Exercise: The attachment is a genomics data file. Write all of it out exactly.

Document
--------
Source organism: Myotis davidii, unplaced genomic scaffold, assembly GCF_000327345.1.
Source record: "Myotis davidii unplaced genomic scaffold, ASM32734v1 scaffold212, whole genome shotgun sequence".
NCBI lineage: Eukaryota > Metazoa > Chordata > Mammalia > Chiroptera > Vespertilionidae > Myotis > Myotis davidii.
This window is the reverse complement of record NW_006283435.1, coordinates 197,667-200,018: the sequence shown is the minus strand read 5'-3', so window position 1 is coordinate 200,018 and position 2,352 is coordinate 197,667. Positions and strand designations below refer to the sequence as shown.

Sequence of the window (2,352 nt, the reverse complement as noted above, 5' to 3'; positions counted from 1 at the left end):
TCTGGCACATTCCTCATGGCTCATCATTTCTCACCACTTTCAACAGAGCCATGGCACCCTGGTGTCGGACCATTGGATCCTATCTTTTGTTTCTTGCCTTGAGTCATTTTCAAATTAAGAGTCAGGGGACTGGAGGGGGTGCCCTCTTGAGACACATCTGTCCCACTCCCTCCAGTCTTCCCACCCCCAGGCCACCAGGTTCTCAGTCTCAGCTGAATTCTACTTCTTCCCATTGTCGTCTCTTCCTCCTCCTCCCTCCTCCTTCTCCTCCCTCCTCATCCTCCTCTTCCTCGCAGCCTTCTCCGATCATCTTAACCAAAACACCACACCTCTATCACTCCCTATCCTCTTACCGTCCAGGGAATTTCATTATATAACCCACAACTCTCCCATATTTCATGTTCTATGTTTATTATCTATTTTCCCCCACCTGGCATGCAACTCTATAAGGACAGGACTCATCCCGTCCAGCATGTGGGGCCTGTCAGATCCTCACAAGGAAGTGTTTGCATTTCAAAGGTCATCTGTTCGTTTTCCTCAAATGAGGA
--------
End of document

Source organism: Myotis davidii, unplaced genomic scaffold, assembly GCF_000327345.1.
Source record: "Myotis davidii unplaced genomic scaffold, ASM32734v1 scaffold212, whole genome shotgun sequence".
NCBI lineage: Eukaryota > Metazoa > Chordata > Mammalia > Chiroptera > Vespertilionidae > Myotis > Myotis davidii.
This window is the reverse complement of record NW_006283435.1, coordinates 197,667-200,018: the sequence shown is the minus strand read 5'-3', so window position 1 is coordinate 200,018 and position 2,352 is coordinate 197,667. Positions and strand designations below refer to the sequence as shown.

Sequence of the window (2,352 nt, the reverse complement as noted above, 5' to 3'; positions counted from 1 at the left end):
TCTGGCACATTCCTCATGGCTCATCATTTCTCACCACTTTCAACAGAGCCATGGCACCCTGGTGTCGGACCATTGGATCCTATCTTTTGTTTCTTGCCTTGAGTCATTTTCAAATTAAGAGTCAGGGGACTGGAGGGGGTGCCCTCTTGAGACACATCTGTCCCACTCCCTCCAGTCTTCCCACCCCCAGGCCACCAGGTTCTCAGTCTCAGCTGAATTCTACTTCTTCCCATTGTCGTCTCTTCCTCCTCCTCCCTCCTCCTTCTCCTCCCTCCTCATCCTCCTCTTCCTCGCAGCCTTCTCCGATCATCTTAACCAAAACACCACACCTCTATCACTCCCTATCCTCTTACCGTCCAGGGAATTTCATTATATAACCCACAACTCTCCCATATTTCATGTTCTATGTTTATTATCTATTTTCCCCCACCTGGCATGCAACTCTATAAGGACAGGACTCATCCCGTCCAGCATGTGGGGCCTGTCAGATCCTCACAAGGAAGTGTTTGCATTTCAAAGGTCATCTGTTCGTTTTCCTCAAATGAGGA